Being an Ally to the Bisexual Community
What Is Bisexuality?
Bisexuality is the potential to feel attracted (sexually, romantically, emotionally) to and/or engage in sensual or sexual relationships with men and women. A bisexual person may not be equally attracted to men and women, and the degree of attraction may vary over time. Bisexuality operates on a binary - men and women - whereas pansexuality or omnisexuality would be someone who is attracted to people of all (or regardless of) gender identities and expressions. These sexual orientations (bisexual, pansexual, omnisexual, as well as fluid and asexual) fall under the umbrella term, "nonmonosexual," as opposed to "monosexual" (lesbian, gay, or straight).
Bisexual individuals, like all people, have a wide variety of relationship styles. Contrary to common myth, a bisexual person does not necessarily need to be sexually involved with both a man and a woman simultaneously. Many bisexuals choose to be sexually active with one partner only, whereas others choose to have a number of partners. It is important to have the freedom to choose the type of relationship that is right for the people involved whatever their orientation.
Bisexual women and men cannot be defined by their partner or potential partner, so they are rendered invisible within an either/or framework. This invisibility is one of the most challenging aspects of a bisexual identity. Living in a society that is based and thrives on opposition, on the reassurances and "balanced" polarities of dichotomy, affects how we see the world and how we negotiate our own and other people's lives to fit "reality." Most people are unaware of their homosexual or heterosexual assumptions until a bisexual speaks up/comes out and challenges the assumption. Very often bisexuals are then dismissed, and told they are "confused" and "simply have to make up their mind and choose." For bisexual people to maintain their integrity in what can be a heterosexist and homonormative society, they must have a strong sense of self, and the courage and conviction to live their lives in defiance of what passes for "normal."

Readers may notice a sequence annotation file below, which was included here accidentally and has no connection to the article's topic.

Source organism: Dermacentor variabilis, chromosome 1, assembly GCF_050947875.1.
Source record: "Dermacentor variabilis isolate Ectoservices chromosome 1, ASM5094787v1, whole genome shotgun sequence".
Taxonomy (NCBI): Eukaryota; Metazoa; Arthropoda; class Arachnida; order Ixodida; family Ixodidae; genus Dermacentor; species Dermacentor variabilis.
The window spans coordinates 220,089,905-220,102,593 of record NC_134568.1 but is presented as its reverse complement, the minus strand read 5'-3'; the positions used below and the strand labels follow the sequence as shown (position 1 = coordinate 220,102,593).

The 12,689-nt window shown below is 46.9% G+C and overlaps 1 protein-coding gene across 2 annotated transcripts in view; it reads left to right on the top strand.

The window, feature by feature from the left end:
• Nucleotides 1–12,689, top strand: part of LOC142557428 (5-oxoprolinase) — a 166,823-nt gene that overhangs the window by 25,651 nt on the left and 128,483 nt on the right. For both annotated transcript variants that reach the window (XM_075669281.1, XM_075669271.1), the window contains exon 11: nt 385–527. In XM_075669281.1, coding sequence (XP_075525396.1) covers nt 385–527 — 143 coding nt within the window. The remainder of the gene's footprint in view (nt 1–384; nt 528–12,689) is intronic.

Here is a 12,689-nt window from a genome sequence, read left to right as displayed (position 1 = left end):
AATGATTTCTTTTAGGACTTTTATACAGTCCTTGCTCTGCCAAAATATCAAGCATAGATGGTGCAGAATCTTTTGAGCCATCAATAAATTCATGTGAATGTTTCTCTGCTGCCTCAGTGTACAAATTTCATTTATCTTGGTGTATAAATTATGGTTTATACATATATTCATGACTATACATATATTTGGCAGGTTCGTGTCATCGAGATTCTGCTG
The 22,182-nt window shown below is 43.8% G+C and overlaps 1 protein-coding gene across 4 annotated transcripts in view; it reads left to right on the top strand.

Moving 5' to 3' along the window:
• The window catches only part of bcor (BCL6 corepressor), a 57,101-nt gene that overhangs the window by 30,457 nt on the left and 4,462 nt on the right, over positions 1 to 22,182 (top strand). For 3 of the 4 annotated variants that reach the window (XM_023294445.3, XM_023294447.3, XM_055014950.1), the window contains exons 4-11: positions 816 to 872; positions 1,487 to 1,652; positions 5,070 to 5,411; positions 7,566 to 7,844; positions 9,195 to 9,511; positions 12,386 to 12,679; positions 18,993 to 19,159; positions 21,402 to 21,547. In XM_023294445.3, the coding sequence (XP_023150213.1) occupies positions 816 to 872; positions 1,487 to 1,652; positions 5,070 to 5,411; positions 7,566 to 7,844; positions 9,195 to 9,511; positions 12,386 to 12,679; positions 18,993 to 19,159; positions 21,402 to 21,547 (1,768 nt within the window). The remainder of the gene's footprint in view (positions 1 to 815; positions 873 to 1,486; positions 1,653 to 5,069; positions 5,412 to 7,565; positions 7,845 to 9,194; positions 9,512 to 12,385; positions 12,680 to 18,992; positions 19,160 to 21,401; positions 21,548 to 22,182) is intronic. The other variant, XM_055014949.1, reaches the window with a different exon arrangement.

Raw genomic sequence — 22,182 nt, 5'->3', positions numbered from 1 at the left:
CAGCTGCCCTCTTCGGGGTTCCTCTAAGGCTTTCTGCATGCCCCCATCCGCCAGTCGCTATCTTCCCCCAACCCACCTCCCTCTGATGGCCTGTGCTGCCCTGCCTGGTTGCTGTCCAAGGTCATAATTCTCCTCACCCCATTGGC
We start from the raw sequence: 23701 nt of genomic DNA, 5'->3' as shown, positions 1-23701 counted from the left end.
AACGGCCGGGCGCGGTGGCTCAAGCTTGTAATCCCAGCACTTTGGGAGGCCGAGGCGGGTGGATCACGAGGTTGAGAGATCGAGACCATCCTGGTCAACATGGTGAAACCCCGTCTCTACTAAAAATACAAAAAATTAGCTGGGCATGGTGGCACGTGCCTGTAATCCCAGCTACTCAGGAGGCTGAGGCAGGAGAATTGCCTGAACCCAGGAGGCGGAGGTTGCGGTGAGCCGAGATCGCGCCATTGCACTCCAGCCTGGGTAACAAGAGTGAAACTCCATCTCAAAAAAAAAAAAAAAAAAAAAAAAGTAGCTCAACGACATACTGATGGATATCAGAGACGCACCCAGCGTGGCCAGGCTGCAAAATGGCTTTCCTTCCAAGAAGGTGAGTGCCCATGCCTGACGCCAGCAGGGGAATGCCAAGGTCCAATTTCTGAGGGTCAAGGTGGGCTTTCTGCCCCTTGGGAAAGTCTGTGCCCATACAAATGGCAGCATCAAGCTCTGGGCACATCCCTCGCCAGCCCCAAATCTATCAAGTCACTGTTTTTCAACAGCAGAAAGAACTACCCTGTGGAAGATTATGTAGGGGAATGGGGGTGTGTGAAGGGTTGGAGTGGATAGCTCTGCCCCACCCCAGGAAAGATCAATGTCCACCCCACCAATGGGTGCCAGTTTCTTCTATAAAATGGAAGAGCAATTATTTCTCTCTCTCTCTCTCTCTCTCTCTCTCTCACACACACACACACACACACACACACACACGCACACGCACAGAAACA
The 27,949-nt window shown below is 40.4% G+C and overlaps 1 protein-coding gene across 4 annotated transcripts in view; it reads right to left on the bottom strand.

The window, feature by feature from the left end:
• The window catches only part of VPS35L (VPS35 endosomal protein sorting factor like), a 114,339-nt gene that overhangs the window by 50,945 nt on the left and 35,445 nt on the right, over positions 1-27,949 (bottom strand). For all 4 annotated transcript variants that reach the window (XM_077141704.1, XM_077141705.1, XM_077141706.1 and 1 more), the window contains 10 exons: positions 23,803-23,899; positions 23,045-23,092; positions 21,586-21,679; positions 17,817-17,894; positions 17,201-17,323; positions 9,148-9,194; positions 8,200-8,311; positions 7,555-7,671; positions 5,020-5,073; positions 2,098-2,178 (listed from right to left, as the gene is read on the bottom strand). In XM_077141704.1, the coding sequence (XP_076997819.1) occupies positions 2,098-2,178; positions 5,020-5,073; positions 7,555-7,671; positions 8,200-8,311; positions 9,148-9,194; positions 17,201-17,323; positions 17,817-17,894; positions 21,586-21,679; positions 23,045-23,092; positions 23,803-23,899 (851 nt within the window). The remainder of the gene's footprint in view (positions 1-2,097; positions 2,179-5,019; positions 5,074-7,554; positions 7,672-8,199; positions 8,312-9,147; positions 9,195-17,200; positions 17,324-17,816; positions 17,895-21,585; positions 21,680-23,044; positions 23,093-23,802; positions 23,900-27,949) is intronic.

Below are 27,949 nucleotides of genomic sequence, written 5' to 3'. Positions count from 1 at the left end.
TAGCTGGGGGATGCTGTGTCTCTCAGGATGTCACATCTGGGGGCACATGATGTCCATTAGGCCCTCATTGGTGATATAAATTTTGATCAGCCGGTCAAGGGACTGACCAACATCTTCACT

What Does Biphobia Look Like?
- Assuming that everyone you meet is either heterosexual or homosexual.
- Believing that a bisexual identity is temporary and occurs before a "real" lesbian/gay/heterosexual identity.
- Expecting a bisexual to identify as heterosexual when coupled with the "opposite" gender/sex.
- Believing that bisexual women spread AIDS/HIV and other STIs to lesbians, or believing bisexual men spread AIDS/HIV and other STIs to heterosexuals.
- Assuming a bisexual person would want to fulfill your sexual fantasies or curiosities.
- Assuming bisexuals would be willing to "pass" as anything other than bisexual.
- Feeling that bisexual people are too outspoken and pushy about their visibility and rights.
- Automatically assuming romantic couplings of two women are lesbian, or two men are gay, or a man and a woman are heterosexual.
- Expecting bisexual people to get services, information and education from heterosexual service agencies for their "heterosexual side" and then go to gay and/or lesbian service agencies for their "homosexual side"
- Believing that all bisexuals are "sluts" (which, additionally, is a term used to police sexuality, often of women)
- Thinking bisexuals only have committed relationships with "opposite" sex/gender partners.
- Looking at a bisexual person and automatically thinking of their sexuality rather than seeing them as a whole, complete person.
- Assuming that bisexuals, if given the choice, would prefer to be within an "opposite" gender/sex coupling to reap the social benefits of a "heterosexual" pairing.
- Not confronting a biphobic remark or joke (removed second part)
- Assuming bisexual means "available."
- Thinking that bisexual people will have their rights when lesbian and gay people win theirs.
- Being gay or lesbian and asking your bisexual friend about their lover only when that lover is the same sex/gender.
- Thinking that people identify as bisexual because it's "trendy."
- Suggesting that identifying as bisexual inherently upholds a gender binary. Different people think differently about their identities; possible reasons for identifying as bisexual include a reclamation of a word from its negative connotations, a remaking of the word to mean "attraction to any gender" or "attraction regardless to gender", an attraction to different femininities and masculinities, or to connect with history and literature.